Pencil sharpeners are an essential pencil accessory. They keep the pencil pointed and usable. Yet they are frequently a frustration to use, splintering, chopping, and breaking pencils. Sometimes this is the fault of a cheap pencil. And sometimes it is the fault of the sharpener.
The weak aspect of most portable sharpeners is the blade. The blade may be made very cheaply and be just barely usable a few times, or even if better quality, have become dulled over time. Rust and oxidation may also have had a role.
Yet, in years of frequenting art and office supply stores, I have never seen a replacement blade for sale. Art supply store staff tend to agree that this would be a good idea, but they have no place to order them.
What this means is that portable sharpeners are being sold as de facto disposable items – even fairly expensive ones with glass and metal housings.
I suspect that even a single sharpening dulls many blades, and that the working lifespan of a typical handheld sharpener blade in tip-top condition may be less than that of a single pencil. So there are a lot of blunt sharpeners out there in the world.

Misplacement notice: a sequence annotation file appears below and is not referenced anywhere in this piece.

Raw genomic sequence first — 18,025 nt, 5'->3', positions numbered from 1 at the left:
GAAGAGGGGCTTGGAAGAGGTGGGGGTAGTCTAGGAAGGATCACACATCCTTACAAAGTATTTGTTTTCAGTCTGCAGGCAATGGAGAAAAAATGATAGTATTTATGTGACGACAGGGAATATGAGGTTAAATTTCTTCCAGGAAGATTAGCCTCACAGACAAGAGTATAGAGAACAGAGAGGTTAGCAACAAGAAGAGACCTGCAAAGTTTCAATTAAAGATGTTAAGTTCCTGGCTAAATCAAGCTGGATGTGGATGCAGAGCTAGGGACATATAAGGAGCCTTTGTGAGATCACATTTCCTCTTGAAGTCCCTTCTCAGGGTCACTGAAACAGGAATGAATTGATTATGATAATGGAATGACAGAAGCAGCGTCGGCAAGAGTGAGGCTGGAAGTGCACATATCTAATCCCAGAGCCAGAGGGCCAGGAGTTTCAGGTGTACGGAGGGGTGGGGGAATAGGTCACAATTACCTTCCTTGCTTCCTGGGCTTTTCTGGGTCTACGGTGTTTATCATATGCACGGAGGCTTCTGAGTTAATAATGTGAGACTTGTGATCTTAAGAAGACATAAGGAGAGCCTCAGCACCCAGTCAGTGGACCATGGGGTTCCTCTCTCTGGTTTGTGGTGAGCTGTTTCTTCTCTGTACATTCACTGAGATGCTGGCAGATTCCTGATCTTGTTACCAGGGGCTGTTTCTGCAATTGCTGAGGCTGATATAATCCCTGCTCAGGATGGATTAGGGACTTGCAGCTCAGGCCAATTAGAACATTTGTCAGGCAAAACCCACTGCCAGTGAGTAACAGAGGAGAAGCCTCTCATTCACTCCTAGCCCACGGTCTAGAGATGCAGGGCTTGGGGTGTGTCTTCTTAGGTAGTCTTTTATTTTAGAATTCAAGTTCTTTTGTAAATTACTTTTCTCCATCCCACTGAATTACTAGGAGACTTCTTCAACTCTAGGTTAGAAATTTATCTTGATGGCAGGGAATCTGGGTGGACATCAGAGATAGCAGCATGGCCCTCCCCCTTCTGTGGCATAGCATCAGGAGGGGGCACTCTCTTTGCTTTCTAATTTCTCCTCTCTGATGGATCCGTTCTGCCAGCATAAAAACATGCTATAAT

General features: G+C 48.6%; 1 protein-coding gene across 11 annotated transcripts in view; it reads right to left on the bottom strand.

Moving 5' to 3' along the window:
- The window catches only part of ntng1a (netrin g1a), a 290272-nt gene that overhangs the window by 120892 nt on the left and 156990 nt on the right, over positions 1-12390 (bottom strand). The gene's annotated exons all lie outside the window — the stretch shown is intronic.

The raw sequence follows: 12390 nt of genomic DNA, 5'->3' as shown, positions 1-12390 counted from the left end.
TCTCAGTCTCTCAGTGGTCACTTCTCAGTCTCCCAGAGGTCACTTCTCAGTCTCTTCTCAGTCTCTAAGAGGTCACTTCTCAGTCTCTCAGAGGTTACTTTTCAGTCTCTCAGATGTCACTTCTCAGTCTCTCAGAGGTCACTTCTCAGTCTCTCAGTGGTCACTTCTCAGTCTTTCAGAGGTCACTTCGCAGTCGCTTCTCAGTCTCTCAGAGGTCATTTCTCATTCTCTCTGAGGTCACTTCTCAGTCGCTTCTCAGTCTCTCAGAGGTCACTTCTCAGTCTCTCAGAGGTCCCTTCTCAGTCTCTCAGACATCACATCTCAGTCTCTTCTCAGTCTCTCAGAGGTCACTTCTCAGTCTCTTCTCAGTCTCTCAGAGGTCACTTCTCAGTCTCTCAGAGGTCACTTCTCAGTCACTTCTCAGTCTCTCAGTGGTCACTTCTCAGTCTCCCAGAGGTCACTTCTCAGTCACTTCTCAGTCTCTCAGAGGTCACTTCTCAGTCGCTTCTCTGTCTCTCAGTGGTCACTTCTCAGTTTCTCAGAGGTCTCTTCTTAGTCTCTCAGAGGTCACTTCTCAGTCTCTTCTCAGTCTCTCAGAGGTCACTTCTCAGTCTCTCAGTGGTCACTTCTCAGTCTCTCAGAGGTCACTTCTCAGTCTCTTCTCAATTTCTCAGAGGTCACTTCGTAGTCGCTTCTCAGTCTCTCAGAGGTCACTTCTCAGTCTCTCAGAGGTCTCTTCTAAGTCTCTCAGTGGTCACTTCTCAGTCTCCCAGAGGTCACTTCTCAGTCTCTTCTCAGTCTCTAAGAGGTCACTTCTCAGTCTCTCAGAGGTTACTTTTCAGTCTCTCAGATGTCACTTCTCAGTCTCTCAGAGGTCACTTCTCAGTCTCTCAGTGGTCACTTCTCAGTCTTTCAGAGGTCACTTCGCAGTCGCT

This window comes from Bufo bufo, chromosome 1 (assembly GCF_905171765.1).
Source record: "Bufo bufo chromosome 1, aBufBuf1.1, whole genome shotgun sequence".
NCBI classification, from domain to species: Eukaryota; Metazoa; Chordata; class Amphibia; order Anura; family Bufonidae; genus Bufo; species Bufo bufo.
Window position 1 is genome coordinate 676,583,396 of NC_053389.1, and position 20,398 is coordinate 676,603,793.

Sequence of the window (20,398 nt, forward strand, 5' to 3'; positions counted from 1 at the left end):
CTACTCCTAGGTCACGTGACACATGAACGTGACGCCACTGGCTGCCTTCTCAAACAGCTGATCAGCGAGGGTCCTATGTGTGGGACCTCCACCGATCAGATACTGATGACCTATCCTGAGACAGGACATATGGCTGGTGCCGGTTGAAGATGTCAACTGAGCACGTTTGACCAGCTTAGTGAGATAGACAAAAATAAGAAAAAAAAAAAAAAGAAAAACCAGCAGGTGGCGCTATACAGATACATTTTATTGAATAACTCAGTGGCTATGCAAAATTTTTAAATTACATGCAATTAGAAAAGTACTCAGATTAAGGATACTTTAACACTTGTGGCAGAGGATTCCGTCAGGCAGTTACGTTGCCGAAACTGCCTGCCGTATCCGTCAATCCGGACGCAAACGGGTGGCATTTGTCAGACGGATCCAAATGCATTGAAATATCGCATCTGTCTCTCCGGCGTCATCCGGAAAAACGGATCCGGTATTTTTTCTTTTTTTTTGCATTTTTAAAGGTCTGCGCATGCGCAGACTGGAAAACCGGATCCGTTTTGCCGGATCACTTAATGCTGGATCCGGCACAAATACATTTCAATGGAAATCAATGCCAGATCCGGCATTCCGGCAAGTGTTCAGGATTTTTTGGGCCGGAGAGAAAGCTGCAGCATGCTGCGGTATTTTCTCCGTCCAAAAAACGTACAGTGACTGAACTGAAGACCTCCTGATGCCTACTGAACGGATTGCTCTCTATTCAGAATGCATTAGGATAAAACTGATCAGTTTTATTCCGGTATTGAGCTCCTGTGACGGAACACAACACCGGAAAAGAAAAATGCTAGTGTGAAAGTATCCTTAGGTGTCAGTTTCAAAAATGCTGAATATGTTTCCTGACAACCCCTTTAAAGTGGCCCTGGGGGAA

Laurentien, a colouring pencil brand that will be known to Canadians (now part of Sanford), states here:
We no longer recommend hand-held sharpeners for any of our colouring pencil lines. These sharpeners usually dull quickly and will chip at the wood instead of shaving the wood.
In the photo are some replacement blades (the KUM Standard 530S) that I ordered from the highly efficient Cult Pens in the U.K. Yikes – replacement blades from overseas. It is a shame that I couldn’t buy them locally. But I ordered them as part of a larger shipment, and now wish I had ordered more. It was the only realistic way I could see to keep some favorite sharpeners, like a DUX inkwell, usable over time.
Now some sharpeners truly are disposable – with no ability to replace the blade – but many are attached with a tiny screw, and will take this replacement blade.
Why aren’t replacement blades commonly available?